That’s the officially accepted version of the breaking of the Enigma code, widely propagated in “The Imitation Game” movie. The fact, that the British solved the problem, was a lie, or, at best the partial truth. The author of the article, as well as cited by him Miller, should have known better. If they really didn’t know about the Polish breakthrough, they didn’t do satisfactory research, or, worse, the omission was intentional. The truth is that the Polish mathematicians broke the code in 1932, well before WW2.
Here is the rest of the story.
The Polish government created Cypher Bureau during 1920 Polish-Russian war and it’s work greatly contributed to us beating much better equipped and bigger Soviet army. After the news about German Enigma surfaced, the Bureau charged the young Polish mathematician, Marian Rejewski, with the task of cracking the code. Rejewski, together with two other mathematicians, Henryk Zygalski and Jerzy Rozycki, accomplished the task in 1932 and reconstructed the German Enigma sight unseen. The next year fifteen Polish machines, called “Enigma doubles”, became available to the Polish counterintelligence. They differed with the design of the keyboard; the German had a QWERTY display, the Polish one had ABCDE.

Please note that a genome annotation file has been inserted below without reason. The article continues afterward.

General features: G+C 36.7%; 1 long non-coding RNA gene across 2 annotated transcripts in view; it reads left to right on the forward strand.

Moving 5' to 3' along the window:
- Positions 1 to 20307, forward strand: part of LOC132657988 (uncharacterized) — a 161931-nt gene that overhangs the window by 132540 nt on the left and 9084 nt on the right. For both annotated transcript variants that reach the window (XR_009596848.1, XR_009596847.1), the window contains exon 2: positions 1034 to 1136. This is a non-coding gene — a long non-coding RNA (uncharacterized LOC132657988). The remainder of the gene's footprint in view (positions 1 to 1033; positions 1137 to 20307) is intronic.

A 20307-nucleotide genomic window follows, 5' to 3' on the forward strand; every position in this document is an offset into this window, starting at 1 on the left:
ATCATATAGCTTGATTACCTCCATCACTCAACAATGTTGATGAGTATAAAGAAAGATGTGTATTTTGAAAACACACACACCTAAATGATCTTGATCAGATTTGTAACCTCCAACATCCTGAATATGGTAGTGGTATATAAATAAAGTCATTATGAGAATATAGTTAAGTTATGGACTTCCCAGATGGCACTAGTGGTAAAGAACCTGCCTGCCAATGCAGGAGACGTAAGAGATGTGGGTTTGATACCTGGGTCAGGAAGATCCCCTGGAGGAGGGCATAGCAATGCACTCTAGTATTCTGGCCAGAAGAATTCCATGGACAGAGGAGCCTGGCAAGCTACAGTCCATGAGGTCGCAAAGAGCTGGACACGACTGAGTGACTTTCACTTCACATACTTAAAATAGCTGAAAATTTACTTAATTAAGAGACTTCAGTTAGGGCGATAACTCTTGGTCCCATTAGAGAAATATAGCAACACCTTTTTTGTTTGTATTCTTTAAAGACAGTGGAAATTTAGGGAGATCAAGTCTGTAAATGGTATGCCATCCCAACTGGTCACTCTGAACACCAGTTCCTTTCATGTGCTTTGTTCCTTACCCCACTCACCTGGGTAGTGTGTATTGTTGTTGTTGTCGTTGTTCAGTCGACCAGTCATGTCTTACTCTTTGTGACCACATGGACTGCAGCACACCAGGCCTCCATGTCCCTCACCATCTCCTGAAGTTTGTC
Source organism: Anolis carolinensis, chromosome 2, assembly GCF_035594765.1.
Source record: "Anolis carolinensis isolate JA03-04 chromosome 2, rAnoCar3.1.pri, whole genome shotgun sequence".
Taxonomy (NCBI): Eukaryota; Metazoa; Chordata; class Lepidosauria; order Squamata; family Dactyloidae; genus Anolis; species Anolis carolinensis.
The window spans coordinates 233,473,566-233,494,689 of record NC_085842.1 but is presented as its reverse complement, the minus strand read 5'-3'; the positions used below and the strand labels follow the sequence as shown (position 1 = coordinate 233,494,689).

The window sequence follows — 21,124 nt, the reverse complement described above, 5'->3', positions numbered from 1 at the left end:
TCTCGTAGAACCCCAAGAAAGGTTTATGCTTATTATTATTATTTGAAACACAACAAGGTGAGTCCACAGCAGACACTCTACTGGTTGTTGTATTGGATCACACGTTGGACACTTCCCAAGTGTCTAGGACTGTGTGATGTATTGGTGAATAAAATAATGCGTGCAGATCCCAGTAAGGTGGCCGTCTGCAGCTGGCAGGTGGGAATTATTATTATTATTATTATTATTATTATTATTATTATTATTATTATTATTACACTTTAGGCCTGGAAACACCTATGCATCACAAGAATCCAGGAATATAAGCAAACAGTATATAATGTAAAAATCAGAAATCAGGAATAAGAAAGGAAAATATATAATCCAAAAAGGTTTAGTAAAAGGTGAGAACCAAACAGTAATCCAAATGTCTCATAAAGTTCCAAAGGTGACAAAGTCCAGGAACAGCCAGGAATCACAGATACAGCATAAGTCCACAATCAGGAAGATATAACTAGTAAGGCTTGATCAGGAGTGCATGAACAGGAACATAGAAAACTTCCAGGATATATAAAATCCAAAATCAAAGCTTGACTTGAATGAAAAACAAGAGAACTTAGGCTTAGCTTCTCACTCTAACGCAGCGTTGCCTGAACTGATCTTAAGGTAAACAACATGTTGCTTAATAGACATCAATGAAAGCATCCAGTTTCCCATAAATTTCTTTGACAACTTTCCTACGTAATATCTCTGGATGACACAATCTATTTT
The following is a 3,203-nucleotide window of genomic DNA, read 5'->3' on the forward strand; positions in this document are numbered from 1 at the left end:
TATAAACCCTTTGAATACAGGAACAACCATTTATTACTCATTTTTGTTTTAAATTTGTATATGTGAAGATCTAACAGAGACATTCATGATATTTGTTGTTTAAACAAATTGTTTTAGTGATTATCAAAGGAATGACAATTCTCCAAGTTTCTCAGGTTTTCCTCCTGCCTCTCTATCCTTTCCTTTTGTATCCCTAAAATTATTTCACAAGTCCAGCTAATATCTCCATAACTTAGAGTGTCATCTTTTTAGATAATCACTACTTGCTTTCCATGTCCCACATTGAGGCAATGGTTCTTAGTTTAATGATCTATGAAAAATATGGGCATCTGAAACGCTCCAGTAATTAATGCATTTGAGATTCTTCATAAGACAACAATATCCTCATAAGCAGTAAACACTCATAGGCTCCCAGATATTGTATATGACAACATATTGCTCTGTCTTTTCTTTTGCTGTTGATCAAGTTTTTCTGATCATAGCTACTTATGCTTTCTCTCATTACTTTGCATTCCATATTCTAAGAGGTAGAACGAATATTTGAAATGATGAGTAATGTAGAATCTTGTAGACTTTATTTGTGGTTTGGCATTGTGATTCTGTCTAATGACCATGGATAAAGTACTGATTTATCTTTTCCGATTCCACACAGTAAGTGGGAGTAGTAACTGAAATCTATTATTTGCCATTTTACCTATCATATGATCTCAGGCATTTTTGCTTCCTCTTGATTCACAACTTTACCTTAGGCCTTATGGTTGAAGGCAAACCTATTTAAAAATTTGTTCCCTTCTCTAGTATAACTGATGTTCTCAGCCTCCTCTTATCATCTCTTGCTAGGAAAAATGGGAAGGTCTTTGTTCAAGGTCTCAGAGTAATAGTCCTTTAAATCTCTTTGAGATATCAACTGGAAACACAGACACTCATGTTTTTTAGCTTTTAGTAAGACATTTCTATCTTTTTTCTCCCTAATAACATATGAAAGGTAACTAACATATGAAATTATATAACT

The Brits attempted to partially acknowledge the lie and recently, in a quiet ceremony, admitted a breakthrough achievement of the Polish mathematicians and engineers. Here is the link to BBC article. Both countries, Great Brittain and Poland, worked on breaking the code in the late thirties, knowing that war is imminent. The British hit the snag and looked for help from the Poles. In 1939, right before WW2 broke out, two of the intelligence officers from London had a clandestine meeting on the outskirts of Warsaw, with the French acting as intermediaries. When the meeting was over, they carried with them the Polish version of the machine, called “Enigma double.” At home, the Brits realized why they couldn’t solve the code: they asked linguists for help, whereas the Poles employed mathematicians. The Polish Cypher Bureau had to be evacuated not to be overrun by Nazis. The Poles escaped out of the country. They tried to join the British team working on Enigma but Churchill denied them the access.
Solving the Enigma code, by some estimates, shortened the war by two years.
After the war, Churchill suppressed the Polish contribution to breaking the Enigma code. He banned all the information pertaining to solving the problem, particularly to the Polish participation in the ultimate success. The first time the world heard about out our mathematicians’ work was in the book “How the Poles Broke the Nazi Code” issued in 1967.
The movie “The Enigma Secret”, which came out in 1979, gave Polish version of the events, and never achieved the publicity, as its British counterpart “The Imitation Game” in 2014, which didn’t mention our work at all.
I’ve recently visited the Spy Museum in Washington, D.C. There I found an entire room dedicated to the Enigma story.
There, the museum had dismissed Polish contribution as they “not sophisticated enough” to solve the problem. So, what else is new?
Sad, but not unusual approach to our efforts in the history.
The monument of Alan Turing in Manchester.
The monument of Marian Rejewski in Bydgoszcz.